This means that we need to get legit.
Which brings me to my next point.
Most Some[/] large dance events are not operating in a legitimate way. International teachers and musicians are paid in cash. And their visas or entry documents do not declare the real reason for their entering or leaving the country.
This means that both organisers and employees are reluctant to contact the authorities when laws have been broken. And this, of course, makes it much easier to get away with awful anti-social behaviour. I’m reminded of the drug trade (though it’s an extreme example): if it’s illegal, or criminal, then the culture surrounding that activity will be particularly exploitative and dangerous.
Ironically, it’s because they’ve been crossing borders with huge chunks of (undeclared) cash that teachers have been stopped by customs and later charged. This was the case with Bill Borghida: crossing a border with teaching pay, he was stopped, and later found to be in possession of child pornography.
We all have heard first hand accounts of other teachers who’ve been stopped by customs and deported for working without a proper visa, for carrying large sums of undeclared cash, or for otherwise being unable to explain what they’re doing crossing borders. A lot.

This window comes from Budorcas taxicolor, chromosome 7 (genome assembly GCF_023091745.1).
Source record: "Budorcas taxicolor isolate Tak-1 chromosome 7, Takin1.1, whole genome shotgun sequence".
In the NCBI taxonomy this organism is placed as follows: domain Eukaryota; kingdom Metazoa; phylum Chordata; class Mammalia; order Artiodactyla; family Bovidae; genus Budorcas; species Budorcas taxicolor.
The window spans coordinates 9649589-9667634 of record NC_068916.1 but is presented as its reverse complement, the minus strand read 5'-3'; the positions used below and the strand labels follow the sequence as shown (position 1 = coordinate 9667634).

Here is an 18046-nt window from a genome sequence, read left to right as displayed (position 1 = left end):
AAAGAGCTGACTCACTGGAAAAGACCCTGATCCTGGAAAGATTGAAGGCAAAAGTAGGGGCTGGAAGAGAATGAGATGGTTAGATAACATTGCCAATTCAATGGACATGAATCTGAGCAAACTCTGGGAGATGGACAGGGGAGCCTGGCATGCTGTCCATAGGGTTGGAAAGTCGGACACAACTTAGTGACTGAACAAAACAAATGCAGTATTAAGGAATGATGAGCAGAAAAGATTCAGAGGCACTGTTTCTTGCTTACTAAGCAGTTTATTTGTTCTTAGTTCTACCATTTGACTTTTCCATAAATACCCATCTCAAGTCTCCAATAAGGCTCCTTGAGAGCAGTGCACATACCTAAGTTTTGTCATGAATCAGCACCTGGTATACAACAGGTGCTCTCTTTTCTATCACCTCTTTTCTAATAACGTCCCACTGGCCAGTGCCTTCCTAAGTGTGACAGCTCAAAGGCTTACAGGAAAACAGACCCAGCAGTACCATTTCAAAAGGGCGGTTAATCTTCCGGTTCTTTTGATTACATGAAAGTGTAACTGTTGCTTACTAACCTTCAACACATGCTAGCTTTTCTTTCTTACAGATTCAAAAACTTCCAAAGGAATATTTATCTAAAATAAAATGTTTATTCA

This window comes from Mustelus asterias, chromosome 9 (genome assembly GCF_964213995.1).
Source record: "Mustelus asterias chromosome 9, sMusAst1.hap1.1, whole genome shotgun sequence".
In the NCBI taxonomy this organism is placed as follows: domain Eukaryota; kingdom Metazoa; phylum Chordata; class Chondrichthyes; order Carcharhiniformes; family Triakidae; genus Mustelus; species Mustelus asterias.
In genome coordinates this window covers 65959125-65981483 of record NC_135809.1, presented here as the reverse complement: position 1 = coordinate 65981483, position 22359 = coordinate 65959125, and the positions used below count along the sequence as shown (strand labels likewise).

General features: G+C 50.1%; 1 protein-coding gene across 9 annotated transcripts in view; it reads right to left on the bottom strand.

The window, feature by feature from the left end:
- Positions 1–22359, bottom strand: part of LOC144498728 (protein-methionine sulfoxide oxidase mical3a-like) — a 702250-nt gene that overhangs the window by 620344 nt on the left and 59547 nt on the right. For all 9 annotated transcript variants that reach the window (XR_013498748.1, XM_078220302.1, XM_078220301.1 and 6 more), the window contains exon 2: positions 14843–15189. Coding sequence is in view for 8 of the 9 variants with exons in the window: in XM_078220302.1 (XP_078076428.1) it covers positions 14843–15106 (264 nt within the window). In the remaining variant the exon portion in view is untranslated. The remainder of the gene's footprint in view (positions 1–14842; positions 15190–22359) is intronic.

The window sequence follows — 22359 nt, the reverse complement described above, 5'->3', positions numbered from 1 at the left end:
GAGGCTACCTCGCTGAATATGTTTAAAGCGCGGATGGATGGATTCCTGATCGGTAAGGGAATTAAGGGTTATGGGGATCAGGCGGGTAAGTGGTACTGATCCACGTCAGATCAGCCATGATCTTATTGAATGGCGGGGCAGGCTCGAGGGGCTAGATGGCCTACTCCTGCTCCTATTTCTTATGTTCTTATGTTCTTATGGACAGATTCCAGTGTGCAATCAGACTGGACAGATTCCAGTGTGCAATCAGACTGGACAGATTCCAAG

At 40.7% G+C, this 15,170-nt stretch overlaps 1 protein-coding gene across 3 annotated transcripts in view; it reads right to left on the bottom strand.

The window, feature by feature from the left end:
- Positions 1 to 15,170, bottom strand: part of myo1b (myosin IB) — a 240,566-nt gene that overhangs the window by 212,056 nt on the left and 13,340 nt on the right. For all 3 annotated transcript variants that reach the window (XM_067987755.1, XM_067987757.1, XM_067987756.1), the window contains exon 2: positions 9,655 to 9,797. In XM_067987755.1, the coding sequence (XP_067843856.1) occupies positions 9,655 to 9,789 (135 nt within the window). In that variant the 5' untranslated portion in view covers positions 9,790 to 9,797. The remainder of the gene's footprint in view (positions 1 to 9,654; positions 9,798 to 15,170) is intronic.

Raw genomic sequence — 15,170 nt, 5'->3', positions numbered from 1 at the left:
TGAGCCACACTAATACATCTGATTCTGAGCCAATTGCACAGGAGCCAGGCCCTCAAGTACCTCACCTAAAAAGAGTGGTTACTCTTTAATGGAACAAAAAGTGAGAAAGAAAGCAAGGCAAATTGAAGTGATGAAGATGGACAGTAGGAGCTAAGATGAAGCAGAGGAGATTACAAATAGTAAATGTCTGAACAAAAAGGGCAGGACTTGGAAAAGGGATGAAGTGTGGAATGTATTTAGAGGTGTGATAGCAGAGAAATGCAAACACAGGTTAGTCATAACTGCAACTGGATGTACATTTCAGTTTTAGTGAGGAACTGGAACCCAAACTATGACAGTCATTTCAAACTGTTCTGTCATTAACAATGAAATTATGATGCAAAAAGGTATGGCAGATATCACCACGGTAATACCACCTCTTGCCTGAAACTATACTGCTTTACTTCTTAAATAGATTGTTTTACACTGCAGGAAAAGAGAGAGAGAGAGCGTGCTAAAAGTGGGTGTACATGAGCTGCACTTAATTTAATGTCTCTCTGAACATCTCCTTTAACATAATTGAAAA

This issue of not declaring teaching pay is a problem for our dance community. I’ve discovered (through consultation with my accountant) that it’s actually in my interests to declare my teaching pay, and to declare the pay I give to teachers. The teachers can then accept that pay as ‘hobbyists’, which means they don’t pay tax or have to worry about GST (so long as they provide a ‘declaration of no-disclosure of an ABN‘). Or they can declare the income (which is the better option) and then use this, as part of their status as sole traders, to write off dance expenses and make tax claims.
I feel that in encouraging teachers, DJs, and other dance workers to not declare their pay, we are in fact disempowering them. Just as not having written agreements disempowers employees. They are unlikely to question inappropriate behaviour by their employers, which means their employers can get away with things like not getting Work Cover. And employees have no job security – they can be ‘fired’ at any time. And if our workers aren’t legit, as employers we don’t have formal methods for responding to their behaviour. We all worry about reporting assaults and other crimes to the police, which means that sexual assault can go relatively unchecked.
This is, sadly, a tale as old as capitalism. And why we need unions, and collectivism.